Trust and respect are two very important words in software development. They can influence hiring, firing, personal interactions, and building teams. The importance of these words is only overshadowed by their complexity.
In the past, the team was used to the analysts completing all of the requirements in advance. The delivery team would then execute on those requirements. The problem, of course, was no shared understanding.
Advice on salary negotiation is abundant, but material written for the general public may not always be applicable to a technology sector where demand is high and the most sought after talent is scarce.
It often happens that the Development team adopts Agile whereas the Ops team continues to work in a phased manner where handovers from Dev to Ops need a long notice period. Many large organizations have actually achieved frequent deployments using strong DevOps roles, practices and tools.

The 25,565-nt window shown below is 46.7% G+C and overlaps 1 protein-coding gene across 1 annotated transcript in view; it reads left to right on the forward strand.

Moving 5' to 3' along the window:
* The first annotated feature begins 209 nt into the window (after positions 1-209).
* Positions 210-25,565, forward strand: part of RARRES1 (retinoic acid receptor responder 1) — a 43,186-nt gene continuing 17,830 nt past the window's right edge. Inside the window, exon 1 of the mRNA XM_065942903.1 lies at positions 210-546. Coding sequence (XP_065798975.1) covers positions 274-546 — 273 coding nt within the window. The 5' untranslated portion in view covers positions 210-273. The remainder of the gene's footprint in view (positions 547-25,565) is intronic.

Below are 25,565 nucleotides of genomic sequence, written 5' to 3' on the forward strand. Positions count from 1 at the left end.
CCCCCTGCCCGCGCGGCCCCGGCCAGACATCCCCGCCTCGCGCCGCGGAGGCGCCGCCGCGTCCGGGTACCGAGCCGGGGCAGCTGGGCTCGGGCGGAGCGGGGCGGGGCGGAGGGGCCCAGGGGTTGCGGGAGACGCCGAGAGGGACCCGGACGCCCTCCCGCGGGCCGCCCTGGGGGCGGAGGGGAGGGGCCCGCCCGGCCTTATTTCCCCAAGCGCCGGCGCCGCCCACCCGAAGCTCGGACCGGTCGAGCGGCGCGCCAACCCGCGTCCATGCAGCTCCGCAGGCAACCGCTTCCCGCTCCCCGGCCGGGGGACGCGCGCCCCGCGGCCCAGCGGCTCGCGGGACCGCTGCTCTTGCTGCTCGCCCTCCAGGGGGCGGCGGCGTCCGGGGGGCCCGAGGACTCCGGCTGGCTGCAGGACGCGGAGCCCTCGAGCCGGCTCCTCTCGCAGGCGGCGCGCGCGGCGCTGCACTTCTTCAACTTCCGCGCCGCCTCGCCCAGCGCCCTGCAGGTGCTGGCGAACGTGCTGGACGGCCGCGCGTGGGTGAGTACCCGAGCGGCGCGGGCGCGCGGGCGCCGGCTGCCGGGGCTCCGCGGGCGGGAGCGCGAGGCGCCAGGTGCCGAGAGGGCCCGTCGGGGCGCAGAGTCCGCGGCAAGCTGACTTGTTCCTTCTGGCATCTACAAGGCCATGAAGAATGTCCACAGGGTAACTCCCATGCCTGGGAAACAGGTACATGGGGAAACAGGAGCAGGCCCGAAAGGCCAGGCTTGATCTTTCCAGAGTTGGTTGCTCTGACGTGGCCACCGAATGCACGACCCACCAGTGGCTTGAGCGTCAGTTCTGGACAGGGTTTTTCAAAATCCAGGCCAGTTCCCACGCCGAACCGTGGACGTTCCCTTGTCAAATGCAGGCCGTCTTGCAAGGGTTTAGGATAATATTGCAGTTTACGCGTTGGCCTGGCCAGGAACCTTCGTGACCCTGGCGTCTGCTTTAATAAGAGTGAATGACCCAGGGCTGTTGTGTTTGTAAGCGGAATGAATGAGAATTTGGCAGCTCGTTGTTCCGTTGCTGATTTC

Even as our tools have improved and as we've strengthened our testing capability we keep doing reviews because bug checking tools, reviews and testing find different problems and different kinds of problems.
One of the best ways to launch or reinvigorate an Agile journey is with some good training. Whether injecting energy or offering ideas for tough situations, getting face time with an expert can often be the difference between getting stuck or getting going.
I just noticed that I neglected to post about this awesome slide deck I prepared for the Agile 2013 session by Martin Heider: "My Agile Suitcase." It tells the story of the key tools that I carry in my consulting tool box.
The process of forming a team of complementary personnel that establish a shared culture and become highly productive is denied to project teams from start to finish. The alternative to building a project team is to grow a product team.
It’s been over two years since I started living life in 25 minute increments. Since then I have done 4,352 pomodoros – that's 1,813 hours of pure focused, productivity – and it’s been amazing. But it's time for a change ...